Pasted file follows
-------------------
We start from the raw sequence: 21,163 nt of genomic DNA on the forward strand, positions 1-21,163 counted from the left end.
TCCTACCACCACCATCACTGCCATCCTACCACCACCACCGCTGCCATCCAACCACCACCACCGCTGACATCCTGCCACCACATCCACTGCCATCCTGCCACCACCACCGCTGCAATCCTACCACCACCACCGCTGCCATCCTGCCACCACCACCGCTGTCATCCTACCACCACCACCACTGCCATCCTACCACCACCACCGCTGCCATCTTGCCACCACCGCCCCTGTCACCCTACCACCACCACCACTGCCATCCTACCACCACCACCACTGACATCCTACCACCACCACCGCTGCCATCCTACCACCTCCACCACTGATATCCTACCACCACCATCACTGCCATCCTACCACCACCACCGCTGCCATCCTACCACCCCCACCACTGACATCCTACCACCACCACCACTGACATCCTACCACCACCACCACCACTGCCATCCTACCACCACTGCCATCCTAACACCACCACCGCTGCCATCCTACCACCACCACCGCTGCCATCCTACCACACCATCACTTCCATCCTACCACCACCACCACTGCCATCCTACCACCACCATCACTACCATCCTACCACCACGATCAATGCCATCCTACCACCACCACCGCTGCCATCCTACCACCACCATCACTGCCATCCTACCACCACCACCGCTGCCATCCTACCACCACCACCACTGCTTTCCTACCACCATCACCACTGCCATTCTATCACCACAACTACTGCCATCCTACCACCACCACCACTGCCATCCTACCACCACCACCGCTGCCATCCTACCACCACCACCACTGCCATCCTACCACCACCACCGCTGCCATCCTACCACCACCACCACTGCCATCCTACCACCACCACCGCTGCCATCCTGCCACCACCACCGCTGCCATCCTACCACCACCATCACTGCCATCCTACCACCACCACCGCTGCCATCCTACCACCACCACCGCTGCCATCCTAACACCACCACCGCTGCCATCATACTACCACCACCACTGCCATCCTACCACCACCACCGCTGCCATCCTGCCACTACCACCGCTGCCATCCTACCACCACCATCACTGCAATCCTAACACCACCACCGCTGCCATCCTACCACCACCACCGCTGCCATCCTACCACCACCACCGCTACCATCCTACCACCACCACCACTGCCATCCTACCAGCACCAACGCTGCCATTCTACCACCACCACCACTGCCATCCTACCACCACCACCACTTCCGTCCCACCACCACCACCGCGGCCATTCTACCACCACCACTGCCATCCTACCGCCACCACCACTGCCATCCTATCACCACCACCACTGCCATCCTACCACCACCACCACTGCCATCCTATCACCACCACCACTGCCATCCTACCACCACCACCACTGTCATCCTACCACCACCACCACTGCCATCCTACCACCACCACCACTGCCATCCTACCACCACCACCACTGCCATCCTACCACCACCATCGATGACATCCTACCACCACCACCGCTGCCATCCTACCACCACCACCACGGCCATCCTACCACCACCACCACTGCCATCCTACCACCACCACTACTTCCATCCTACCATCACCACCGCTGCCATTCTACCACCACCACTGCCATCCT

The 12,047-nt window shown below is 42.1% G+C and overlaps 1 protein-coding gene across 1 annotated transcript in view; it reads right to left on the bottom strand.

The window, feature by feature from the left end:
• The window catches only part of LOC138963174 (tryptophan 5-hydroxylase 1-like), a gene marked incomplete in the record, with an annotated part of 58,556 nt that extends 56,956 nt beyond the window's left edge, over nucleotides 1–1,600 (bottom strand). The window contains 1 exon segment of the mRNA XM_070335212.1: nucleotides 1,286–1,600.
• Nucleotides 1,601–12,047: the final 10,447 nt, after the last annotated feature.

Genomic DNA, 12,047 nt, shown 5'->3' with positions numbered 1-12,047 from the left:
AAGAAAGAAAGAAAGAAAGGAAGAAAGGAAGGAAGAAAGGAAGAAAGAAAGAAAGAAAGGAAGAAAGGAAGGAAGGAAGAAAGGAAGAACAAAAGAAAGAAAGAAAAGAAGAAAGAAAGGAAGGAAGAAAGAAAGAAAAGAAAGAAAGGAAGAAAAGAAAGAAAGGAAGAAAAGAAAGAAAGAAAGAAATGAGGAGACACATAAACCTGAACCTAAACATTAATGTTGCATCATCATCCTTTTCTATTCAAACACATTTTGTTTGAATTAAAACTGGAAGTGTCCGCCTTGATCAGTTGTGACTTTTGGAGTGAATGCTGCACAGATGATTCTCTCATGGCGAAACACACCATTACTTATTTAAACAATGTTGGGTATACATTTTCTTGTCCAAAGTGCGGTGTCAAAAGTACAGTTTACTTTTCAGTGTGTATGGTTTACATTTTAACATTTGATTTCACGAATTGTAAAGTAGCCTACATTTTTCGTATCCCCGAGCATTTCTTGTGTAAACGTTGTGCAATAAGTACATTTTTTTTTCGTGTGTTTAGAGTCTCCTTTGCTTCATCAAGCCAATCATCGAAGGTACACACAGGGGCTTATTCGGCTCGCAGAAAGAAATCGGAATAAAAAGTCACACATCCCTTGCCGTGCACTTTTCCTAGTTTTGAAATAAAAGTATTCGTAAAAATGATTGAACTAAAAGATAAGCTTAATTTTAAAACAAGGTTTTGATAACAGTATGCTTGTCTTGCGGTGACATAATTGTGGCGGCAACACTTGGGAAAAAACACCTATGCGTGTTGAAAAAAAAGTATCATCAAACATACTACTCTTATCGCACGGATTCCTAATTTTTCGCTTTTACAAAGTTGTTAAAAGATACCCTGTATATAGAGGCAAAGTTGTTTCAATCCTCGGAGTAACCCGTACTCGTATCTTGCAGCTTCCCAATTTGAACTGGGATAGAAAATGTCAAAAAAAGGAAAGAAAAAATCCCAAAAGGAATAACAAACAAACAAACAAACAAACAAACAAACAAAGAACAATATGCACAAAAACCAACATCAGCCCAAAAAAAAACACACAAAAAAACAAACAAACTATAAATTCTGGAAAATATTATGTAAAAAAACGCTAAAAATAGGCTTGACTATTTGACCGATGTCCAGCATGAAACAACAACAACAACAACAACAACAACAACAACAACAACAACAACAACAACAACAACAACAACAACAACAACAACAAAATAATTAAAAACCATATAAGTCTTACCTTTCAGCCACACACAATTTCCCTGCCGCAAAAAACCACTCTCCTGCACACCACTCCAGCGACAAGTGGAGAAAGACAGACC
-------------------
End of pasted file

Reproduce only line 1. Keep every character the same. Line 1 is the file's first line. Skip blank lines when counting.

We start from the raw sequence: 21,163 nt of genomic DNA on the forward strand, positions 1-21,163 counted from the left end.